If you want to become a good investor the best way is to learn as much as you can about economics, the financial markets, and the world in general. This article will highlight some of the best books you can read to become a better and more informed investor. They are books you should highlight, and make notes in the margins of – really make the most of them, and turn back to them as you develop as an investor or trader.
Top 10 Investing and Trading Books
1) The Most Important Thing: Uncommon Sense for the Thoughtful Investor by Howard Marks (Investing)
2) The Alchemy of Finance by George Soros (Trading)
3) Market Wizards: Interviews with Top Traders by Jack Schwager (Trading)
4) Reminiscences of a Stock Operator by Edwin Lefevre (Trading)
5) The Intelligent Investor by Benjamin Graham (Value Investing)
6) Security Analysis by Benjamin Graham (Value Investing)
7) All About Commodities by Tom Taulli (Commodity Investing)
8) Margin of Safety by Seth Klarman (Value Investing)
9) This Time Is Different: Eight Centuries of Financial Folly by Carmen Reinhart and Kenneth Rogoff (Business Cycle History)
10) Extraordinary Popular Delusions and the Madness of Crowds by Charles Mackay (Business Cycle History)
A Full List of Investing & Trading Book Recommendations
1) The Intelligent Investor by Benjamin Graham
Benjamin Graham’s 1949 classic is based on the investment strategy of buying undervalued securities to minimize potential losses. This is the #1 recommended book for value investors, and Benjamin Graham was actually a mentor to Warren Buffet who many people consider the best investor ever. The Intelligent Investor has been helping readers develop a smart, defensive investment strategy for decades.
2) Security Analysis by Benjamin Graham & David Dodd
This classic investing book is considered the classic textbook on value investing. It’s not as popular as The Intelligent Investor because it’s more technical and less accessible to a beginner, but the book is more in depth and can teach more about analyzing individual stocks. This is the book that gave the name to value investing, and was published 15 years before the Intelligent Investor in 1934.
3) Common Stocks and Uncommon Profits by Philip Fisher
In Common Stocks and Uncommon Profits Philip Fisher shares his framework for choosing stock investments. This goes deeper than simply reading the financial statements, and things like the company’s labor relations, an above average sales team, and a high integrity of management. This is all part of what Fisher has termed “scuttlebutt” analysis, collecting information from a wide range of sources to analyze a company.
4) Against the Gods: The Remarkable Story of Risk by Peter L. BernsteinIn Against The Gods, Peter Bernstein explores the history of risk and the role in plays in the world we live in. It is a deep dive into the development of risk management ideas and tools that have been used by gamblers, insurance actuaries, and professional finance. It provides a great perspective for investors trying to understand the often misunderstood topic of risk management.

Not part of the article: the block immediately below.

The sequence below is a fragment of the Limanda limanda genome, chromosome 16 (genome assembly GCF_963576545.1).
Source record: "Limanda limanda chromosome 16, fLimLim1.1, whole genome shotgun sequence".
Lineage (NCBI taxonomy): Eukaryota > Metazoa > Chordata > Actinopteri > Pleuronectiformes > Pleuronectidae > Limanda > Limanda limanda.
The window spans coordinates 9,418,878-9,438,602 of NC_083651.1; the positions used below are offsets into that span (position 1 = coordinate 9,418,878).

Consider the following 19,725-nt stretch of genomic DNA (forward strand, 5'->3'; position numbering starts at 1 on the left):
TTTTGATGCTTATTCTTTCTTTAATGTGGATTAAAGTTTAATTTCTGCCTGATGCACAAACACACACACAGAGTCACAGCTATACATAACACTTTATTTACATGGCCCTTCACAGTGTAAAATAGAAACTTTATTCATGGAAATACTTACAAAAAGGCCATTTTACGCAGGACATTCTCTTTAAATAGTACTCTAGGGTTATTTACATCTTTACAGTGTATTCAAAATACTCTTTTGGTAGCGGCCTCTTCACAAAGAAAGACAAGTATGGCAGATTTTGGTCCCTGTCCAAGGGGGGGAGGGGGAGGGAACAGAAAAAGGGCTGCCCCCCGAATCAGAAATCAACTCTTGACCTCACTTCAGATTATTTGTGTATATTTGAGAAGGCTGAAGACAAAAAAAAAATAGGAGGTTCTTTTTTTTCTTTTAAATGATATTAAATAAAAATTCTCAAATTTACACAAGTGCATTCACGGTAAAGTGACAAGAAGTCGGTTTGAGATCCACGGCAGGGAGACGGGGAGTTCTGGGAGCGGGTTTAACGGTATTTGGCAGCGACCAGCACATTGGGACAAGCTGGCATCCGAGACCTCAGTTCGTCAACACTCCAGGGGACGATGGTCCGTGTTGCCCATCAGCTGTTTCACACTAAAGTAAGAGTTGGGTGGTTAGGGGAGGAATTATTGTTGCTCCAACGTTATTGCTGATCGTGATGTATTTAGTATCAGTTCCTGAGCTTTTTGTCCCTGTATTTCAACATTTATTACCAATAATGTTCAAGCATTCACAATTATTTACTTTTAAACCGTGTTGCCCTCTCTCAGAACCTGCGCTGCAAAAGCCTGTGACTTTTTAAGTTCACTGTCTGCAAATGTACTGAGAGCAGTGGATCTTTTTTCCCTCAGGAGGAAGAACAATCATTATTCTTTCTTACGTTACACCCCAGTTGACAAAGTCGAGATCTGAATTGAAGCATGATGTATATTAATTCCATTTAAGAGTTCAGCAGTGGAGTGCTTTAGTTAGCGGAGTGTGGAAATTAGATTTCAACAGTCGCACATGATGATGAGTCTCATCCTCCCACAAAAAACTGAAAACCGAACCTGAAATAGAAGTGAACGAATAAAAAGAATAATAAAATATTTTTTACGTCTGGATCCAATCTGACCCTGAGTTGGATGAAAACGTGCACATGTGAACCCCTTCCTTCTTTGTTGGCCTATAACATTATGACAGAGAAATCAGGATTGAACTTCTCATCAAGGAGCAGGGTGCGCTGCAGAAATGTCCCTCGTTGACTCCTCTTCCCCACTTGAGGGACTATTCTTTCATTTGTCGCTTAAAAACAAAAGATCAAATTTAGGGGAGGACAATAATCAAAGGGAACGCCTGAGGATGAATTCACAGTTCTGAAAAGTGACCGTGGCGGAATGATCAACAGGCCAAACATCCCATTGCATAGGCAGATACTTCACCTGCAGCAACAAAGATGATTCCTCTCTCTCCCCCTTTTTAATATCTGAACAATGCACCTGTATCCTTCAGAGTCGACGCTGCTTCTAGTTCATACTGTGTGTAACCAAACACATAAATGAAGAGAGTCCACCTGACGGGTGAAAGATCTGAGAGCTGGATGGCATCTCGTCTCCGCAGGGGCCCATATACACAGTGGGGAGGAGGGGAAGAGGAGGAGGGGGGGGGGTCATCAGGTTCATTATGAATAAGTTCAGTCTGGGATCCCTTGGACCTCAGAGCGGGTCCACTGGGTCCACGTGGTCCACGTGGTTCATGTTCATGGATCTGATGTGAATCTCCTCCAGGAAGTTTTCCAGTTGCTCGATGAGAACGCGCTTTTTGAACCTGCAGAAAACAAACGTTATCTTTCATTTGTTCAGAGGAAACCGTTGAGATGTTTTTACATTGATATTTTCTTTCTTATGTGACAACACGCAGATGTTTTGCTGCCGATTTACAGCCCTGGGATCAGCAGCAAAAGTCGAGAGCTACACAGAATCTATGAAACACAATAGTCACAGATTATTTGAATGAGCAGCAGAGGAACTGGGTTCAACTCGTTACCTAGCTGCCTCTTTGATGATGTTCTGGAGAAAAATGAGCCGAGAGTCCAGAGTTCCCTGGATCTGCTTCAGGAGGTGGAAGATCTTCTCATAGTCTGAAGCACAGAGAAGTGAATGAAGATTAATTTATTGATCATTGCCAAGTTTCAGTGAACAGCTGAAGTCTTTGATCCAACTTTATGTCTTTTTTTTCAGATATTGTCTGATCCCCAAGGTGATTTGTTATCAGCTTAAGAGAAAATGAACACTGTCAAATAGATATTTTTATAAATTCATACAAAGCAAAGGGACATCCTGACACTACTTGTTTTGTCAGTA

5) This Time Is Different: Eight Centuries of Financial Folly by Carmen Reinhart and Kenneth Rogoff
“This Time Is Different” is the phrase people always use when the financial and economic system has accumulated excesses and is at risk of exploding. Reinhart and Rogoff explore eight centuries of financial crises and discover that they are an ordinary occurrence for both emerging market and developing economies. An important book for people that want to understand and avoid the risk of investing in speculative bubbles.
6) Incerto: Fooled by Randomness, The Black Swan, The Bed of Procrustes, Antifragile by Nassim Nicholas TalebIncerto is a collection of writings from Nassim Nicholas Taleb that include Fooled by Randomness, The Black Swan, Antifragile, and The Bed of Procrustes. Taleb is a former trader, a professor, and a risk-management professional. His books provide an incredibly unique perspective on risk, randomness, unpredictable events, and the mistakes we make in quantifying and attempting to measure risk and reward.
7) Irrational Exuberance by Robert J. Shiller
Robert Shiller, a Nobel winning economist that predicted the bubbles in both technology and housing explains how since the financial crisis, risk taking and irrational exuberance in investing has only increased. Shiller outlines the issues and also suggest policy action to improve the situation and decrease systemic risks. Another great risk management book to help protect you from downside risks.
8) Reminiscences of a Stock Operator by Edwin Lefevre
Edwin Lefevre’s Reminiscences of a Stock Operator is a biography of Jesse Livermore, one of the greatest traders in the history of Wall Street. This book was published in 1923 and is one of the most widely read books about finance, and still provides timeless wisdom for both speculators and investors. Although the book chronicle’s Livermore’s history of speculation, it will help still help long-term investors understand the financial markets from a different perspective.
9) The Most Important Thing: Uncommon Sense for the Thoughtful Investor by Howard Marks
Howards Marks of Oaktree Capital Management is one of the most successful value investors alive. The Most Important Thing is focused on defensive, value investing, and avoiding costly mistakes in the financial markets. Marks has unique investment insights based on his style of investing based on patience, understanding market cycles, and value investing with an element of contrarianism.